What Is a Servo Press

A servo press is a machine that has a set of motors that move in response to an external input. These motors can be electrical or hydraulic. They can be programmable, so you can adjust their speed and direction as you need.

Servo-hydraulic presses

Servo-hydraulic presses are used for various applications in industrial manufacturing. They are known for their high performance and reliability. Their benefits include a fast forming process, precision, and minimal maintenance. These presses can be used in metal forming, composites, hot forming aluminum, and press hardening.

Compared to conventional hydraulic presses, servo-hydraulic presses are able to produce up to 20% more efficiency. This enables manufacturers to improve production rates and reduce costs.

Servo-hydraulic presses feature a closed-loop system that continuously controls slide movements. The system also actively governs the parallelism of the slide to the press table. It quickly corrects deviations, contributing to high forming precision.

Using a servo-hydraulic press can also lead to lower energy consumption. A closed-loop system helps to control the temperature of the hydraulic fluid, thereby minimizing noise. In addition, the system can also help to prevent heat loss.

Some servo-hydraulic presses use a closed-loop feedback system to provide an extremely high level of accuracy. As a result, these machines are able to form intricate shapes and minimize material waste.

Servo-electric presses

Servo-electric presses are used for a wide range of applications in the assembly industry. They provide an alternative to hydraulic systems and require less maintenance. In addition, servo-electric presses offer increased energy efficiency.

Compared to hydraulic presses, they use about one-fifth of the hydraulic system cost. Additionally, they run cleanly and quietly. Furthermore, servo-electric presses are incredibly reliable. They can achieve the desired press force at any point of the stroke.

Servo-electric presses are available in a variety of models. Depending on the model, the thrust force can be as high as 50,000 lbs. They are also more flexible than hydraulic counter parts.

Unlike hydraulic presses, servo-electric presses do not need hoses, oil tanks, or hydraulic power units. These servo presses are designed to be built into different types of frame structures. Some models are designed for inline installation.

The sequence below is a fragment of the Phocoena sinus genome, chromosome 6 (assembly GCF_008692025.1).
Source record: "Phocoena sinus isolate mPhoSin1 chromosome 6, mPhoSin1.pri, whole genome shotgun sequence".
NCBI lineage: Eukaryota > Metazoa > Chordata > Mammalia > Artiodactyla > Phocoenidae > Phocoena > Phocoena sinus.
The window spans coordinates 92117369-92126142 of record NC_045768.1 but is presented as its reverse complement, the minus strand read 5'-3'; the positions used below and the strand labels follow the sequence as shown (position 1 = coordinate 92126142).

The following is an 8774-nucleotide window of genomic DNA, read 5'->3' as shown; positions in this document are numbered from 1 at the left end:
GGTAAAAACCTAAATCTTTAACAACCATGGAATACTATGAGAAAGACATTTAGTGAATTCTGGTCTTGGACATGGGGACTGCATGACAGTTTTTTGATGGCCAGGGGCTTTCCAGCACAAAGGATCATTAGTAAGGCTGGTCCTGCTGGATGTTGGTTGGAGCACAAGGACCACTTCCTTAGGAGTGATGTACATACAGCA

Moreover, these servo presses are ideal for light duty assembly applications. For example, they are suitable for press fitting, clamping, and joining.

EVOx press

The EVOx servo press line from Beckwood Press Company is a low maintenance, energy efficient alternative to hydraulic systems. Available in a variety of models ranging from 0.5 to 50 tons, these presses are designed for a wide range of applications including light-duty assembly, spring testing, staking, riveting, crimping, clamping and punching.

This is a new way to look at assembly operations. It integrates the assembly process with the quality assurance and process control elements. Also, it’s a bit more OSHA-friendly, reducing slip and fall accidents.

EVOx presses boast a range of innovative features and technologies, including positional feedback, a programmable control system, and an innovative heat-free, electric actuator. These features are not only convenient for operators, they also provide superior performance.

For example, the EVOx servo press has an advanced motion control system, enabling it to monitor motion to ensure high-quality part production. Additionally, it has a graphical display of a test run waveform allowing for repeatable precision.

Dangers of oversizing a servo press

A servo press is an excellent tool for automotive manufacturing. It offers high productivity, reduced downtime, and lower energy consumption. But the technology also comes with risks. For example, oversizing the press can create safety hazards.

Servo presses can be programmed to dwell with a load at any point in the stroke. This can improve the production process and reduce the risk of snap-through loads. They can also be tailored to meet unique requirements.

Oversizing a servo press can have negative effects on the quality and safety of parts produced. The press may not be able to maintain the correct speed or be stalled when the load exceeds the rated capacity. In addition, overtaxing the press can damage tooling.

To ensure that your servo press is sized correctly, consult Lakewood Automation, an expert in servo press integration. They can help you determine the type of motor you will need and how to manage its energy.

You should work with your supplier early in the design process to establish the parameters of your pressing application. Most suppliers have experience in helping you make that decision.

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